Martyr Cities


The Sack of Louvain

By David Kattenburg

Marie-Therese Delcom sits at an outdoor café in the Belgian town of Leuven, rustling through faded family photos from the First World War. In one of them, her paternal grandfather is digging his own grave, invading German soldiers standing at the ready.

Delcom recalls her maternal grandfather describing how the Germans placed him and others in a line and shot every third man. A priest stepped forward and offered to die in her grandfather’s place, since he had a wife and children.


Marie-Therese’s faded photos are a graphic reminder of the horrors World War One inflicted here in Belgium in the opening days of World War One. Germany invaded Belgium on August 4, 1914. Leuven was one of seven so-called “Martyr Cities” laid to waste in an orgy of destruction between August 23 and 27 — a hundred years ago.

Together with the nearby Flemish towns of Dendermonde and Aarschot, Leuven is poised to commemorate those frightful events.

Karolien Hellemans, Leuven Tourist Office

Karolien Hellemans, Leuven Tourist Office

The Leuven tourist office has organized a 5-day program that will kick off on August 23. The schedule includes performances of classical and modern music — including a new composition by Flemish artist Piet Swerts entitled “The Sack of Louvain” — and a host of innovative audiovisual presentations and guided tours.

Of all the acts committed by German troops in Leuven in August 1914, none sparked more outrage within European and North American intellectual circles than the destruction of the university library – laid to waste on the night of August 25, 1914.

Leuven University’s medieval library wasn’t one of Europe’s great national treasure troves.

Mark Deretz, Leuven University archivist, beside carbonized remains of old library.

Mark Deretz, Leuven University archivist, beside carbonized remains of old library.

It was home to one of Europe’s finest collections of Humanist, Reformation and Enlightenment literature, including priceless incunabula – books printed in the first decades of the printing press.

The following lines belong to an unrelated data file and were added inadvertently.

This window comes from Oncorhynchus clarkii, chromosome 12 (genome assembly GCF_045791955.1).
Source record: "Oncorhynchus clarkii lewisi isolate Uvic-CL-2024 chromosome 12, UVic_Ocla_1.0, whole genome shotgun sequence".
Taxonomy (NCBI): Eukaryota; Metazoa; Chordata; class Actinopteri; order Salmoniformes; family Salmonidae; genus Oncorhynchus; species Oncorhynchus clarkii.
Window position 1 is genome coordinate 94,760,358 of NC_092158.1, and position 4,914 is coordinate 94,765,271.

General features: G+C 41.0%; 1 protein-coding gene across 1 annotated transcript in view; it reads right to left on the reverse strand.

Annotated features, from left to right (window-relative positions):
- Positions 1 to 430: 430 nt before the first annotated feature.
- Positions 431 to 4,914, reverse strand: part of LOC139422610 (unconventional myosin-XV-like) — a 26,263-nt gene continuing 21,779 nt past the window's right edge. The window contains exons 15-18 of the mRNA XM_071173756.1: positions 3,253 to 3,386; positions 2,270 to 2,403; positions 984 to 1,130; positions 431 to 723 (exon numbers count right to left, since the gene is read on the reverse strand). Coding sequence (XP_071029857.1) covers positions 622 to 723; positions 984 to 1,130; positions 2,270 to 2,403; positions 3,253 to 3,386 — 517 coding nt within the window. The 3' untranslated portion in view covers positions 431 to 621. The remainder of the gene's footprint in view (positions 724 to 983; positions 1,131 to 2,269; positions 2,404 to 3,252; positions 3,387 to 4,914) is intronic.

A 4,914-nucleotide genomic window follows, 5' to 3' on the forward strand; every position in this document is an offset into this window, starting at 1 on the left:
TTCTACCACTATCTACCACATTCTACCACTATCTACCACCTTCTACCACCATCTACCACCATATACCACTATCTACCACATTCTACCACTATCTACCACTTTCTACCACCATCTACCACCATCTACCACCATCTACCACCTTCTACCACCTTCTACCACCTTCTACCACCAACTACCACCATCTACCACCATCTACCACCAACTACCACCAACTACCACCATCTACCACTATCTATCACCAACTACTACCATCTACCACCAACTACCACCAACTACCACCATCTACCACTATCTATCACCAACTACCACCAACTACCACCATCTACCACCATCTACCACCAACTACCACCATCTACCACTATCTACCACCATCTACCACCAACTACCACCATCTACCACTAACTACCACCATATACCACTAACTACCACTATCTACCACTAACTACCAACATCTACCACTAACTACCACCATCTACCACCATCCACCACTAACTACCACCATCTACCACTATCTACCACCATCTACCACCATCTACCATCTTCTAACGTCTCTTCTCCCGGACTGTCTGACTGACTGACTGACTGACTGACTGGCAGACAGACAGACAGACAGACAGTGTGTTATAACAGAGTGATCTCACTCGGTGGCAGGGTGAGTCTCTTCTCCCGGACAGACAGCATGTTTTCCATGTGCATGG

An estimated eight hundred and fifty incunabula were destroyed in the fire German soldiers set on the evening of August 25, 1914 – for reasons that are still in dispute among First World War scholars — and between 230,000 and 300,000 volumes of books.

Among the precious holdings destroyed in the flames: the university’s fifteenth century charter and an original copy of Andreas Vesalius’s monumental work on human anatomy – De Humani Corporis Fabrica — replete with exquisite drawings of the human skeleton and musculature attributed to a student of the great artist Titian.

Thankfully, some gems were out on loan when the “Bosch” arrived, among them an original, handwritten letter by one of the university’s early sixteenth century lecturers — the great Dutch scholar Erasmus.

The destruction of Leuven University’s library was hotly discussed by intellectual elites in the late summer of World War One.

When German troops proceeded to shell Rheims Cathedral, in France, and destroy the medieval Drapers’ hall in Ypres, Germany’s reputation as the leader of European science and culture was in ruins.

"German culture ends here." A display in Leuven University library.

“German culture ends here.” A display in Leuven University library.

“Ici finit la culture allemande,” an inscription reads inside the library that towers over Leuven’s central square today.

Did German military leaders order their troops to destroy Leuven’s university library? This question would be debated for years.

“Morally I’m convinced that it was a deliberate act of vandalism,” says university archivist Mark Deretz, standing beside a display containing all that remains of the library’s original holdings: carbonized fragments in small glass boxes.


The "Bosch." Display in Leuven University library.

The “Bosch.” Display in Leuven University library.

“But we don’t have a real proof in documents. There is no fuhr befehl to find in the archives.  We have only a kind of moral conviction and we have only a kind of anecdotal evidence, but not the evidence of a written document with the order: “Set fire to the library, because it’s the library of the Pfaffen Universität.”

“There was a strong Protestant and anti-Roman Catholic feeling amongst the German troops which came from the northern part of Germany; the Protestant part,” Deretz adds. “It’s a very difficult question.”

For Marie-Therese Delcom, sitting at a crowded café in tourist-packed Leuven, the events of a hundred years ago are more than academic. She shows me a photo of her great-grandfather digging his own grave, armed German soldiers standing at his side.

“It’s horrible,” says Delcom. “It’s a horror, the war. In the First World [War] there were 15 million people dead in all the world. And that I hope is an example to … but the war continues in the world.”

Will this week’s commemoration in Leuven and Belgium’s other Martyr Cities help foster a culture of peace? Marie-Therese isn’t so sure.

Leuven tour guide Guido Claesen in front of old town hall.

Leuven tour guide Guido Claesen in front of old town hall.


“To respect the people who died, and all the things. But it’s very touristic. I don’t know. And young people don’t know about it. It’s only the old people [who] remember.”

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